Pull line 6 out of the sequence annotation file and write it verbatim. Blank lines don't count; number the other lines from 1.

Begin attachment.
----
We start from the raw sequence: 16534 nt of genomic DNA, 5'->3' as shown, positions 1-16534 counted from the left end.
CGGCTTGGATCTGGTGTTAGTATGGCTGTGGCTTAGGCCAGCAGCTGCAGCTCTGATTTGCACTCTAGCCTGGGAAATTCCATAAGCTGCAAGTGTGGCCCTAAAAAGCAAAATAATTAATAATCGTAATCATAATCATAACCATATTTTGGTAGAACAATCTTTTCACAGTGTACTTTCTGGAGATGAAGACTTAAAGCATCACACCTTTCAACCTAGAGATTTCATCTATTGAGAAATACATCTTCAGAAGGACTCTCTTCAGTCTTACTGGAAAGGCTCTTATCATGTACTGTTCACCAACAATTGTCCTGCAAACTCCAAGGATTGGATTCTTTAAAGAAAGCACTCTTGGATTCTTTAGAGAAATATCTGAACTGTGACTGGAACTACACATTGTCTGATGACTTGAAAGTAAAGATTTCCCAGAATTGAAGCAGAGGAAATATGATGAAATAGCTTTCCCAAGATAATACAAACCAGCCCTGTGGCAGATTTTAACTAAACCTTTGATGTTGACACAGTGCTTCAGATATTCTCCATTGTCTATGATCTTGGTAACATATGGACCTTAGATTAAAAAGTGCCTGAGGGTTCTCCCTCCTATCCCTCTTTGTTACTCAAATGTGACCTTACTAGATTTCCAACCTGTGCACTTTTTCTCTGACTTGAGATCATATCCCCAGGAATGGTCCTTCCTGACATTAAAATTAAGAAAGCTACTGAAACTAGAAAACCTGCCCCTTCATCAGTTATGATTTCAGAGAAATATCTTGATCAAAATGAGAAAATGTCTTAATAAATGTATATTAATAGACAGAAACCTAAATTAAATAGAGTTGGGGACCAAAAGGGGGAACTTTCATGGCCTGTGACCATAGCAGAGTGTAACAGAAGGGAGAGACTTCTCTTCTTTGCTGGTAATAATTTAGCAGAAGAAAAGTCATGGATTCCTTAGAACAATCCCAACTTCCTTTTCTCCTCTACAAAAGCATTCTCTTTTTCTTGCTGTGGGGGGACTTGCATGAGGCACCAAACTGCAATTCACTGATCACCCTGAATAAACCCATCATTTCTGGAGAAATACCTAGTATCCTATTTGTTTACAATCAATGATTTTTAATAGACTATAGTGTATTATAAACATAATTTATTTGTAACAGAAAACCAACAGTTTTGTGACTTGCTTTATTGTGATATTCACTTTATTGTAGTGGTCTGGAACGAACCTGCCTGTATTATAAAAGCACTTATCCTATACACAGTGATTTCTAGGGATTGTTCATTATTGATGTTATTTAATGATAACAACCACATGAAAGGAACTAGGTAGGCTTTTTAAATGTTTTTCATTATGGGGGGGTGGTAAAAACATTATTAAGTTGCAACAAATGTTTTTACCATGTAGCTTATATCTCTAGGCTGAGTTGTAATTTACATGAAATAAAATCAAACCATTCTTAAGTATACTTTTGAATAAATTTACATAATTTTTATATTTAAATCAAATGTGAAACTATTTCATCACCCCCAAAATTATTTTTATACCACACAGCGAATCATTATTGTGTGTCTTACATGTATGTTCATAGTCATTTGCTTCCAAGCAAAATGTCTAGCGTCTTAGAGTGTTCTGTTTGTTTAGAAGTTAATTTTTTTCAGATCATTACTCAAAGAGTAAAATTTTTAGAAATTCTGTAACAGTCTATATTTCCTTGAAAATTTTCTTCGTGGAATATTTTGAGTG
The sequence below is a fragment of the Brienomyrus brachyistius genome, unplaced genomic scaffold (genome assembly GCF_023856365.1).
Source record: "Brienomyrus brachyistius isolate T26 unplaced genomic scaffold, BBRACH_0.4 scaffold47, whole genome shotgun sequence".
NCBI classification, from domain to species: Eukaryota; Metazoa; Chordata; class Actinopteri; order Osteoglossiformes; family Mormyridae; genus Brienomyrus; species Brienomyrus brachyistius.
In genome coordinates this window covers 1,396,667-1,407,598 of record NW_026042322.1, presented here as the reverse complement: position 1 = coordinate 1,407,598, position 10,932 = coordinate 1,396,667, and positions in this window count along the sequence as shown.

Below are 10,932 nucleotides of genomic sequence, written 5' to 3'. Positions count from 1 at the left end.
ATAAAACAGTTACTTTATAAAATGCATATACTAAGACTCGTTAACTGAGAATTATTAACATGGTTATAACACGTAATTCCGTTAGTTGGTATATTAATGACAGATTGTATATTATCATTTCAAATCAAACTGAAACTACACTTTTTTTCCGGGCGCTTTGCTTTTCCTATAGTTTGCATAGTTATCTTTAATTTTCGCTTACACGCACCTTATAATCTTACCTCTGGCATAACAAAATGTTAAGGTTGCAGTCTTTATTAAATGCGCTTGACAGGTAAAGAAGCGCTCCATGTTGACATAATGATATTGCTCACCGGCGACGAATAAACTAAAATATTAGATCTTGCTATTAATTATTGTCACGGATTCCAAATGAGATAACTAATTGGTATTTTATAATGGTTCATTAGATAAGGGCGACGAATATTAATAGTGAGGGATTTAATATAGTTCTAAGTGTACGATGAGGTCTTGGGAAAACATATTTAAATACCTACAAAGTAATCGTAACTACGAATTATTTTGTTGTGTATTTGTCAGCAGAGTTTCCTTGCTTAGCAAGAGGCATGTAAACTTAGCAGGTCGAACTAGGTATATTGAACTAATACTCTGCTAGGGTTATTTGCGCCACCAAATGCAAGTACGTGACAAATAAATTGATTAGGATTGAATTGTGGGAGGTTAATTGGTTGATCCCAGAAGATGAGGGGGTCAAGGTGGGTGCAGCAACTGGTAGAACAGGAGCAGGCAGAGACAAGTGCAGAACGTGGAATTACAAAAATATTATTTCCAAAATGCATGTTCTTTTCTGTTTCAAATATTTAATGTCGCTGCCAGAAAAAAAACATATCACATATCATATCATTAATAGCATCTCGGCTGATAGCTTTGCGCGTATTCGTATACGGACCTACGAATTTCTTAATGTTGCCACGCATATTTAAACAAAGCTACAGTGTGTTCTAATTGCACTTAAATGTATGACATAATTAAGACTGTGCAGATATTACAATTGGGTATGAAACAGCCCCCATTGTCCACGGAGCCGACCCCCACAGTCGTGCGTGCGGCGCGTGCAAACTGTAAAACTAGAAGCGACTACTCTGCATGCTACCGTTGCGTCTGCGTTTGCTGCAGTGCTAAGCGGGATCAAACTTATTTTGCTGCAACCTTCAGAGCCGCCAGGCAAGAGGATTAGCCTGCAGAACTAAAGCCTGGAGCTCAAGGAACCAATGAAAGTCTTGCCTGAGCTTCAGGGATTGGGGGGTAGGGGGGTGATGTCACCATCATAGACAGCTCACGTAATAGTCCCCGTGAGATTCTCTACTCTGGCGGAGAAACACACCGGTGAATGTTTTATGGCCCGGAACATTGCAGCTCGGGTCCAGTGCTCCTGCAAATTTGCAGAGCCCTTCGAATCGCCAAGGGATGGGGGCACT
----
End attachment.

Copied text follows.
In genome coordinates this window covers 1,396,667-1,407,598 of record NW_026042322.1, presented here as the reverse complement: position 1 = coordinate 1,407,598, position 10,932 = coordinate 1,396,667, and positions in this window count along the sequence as shown.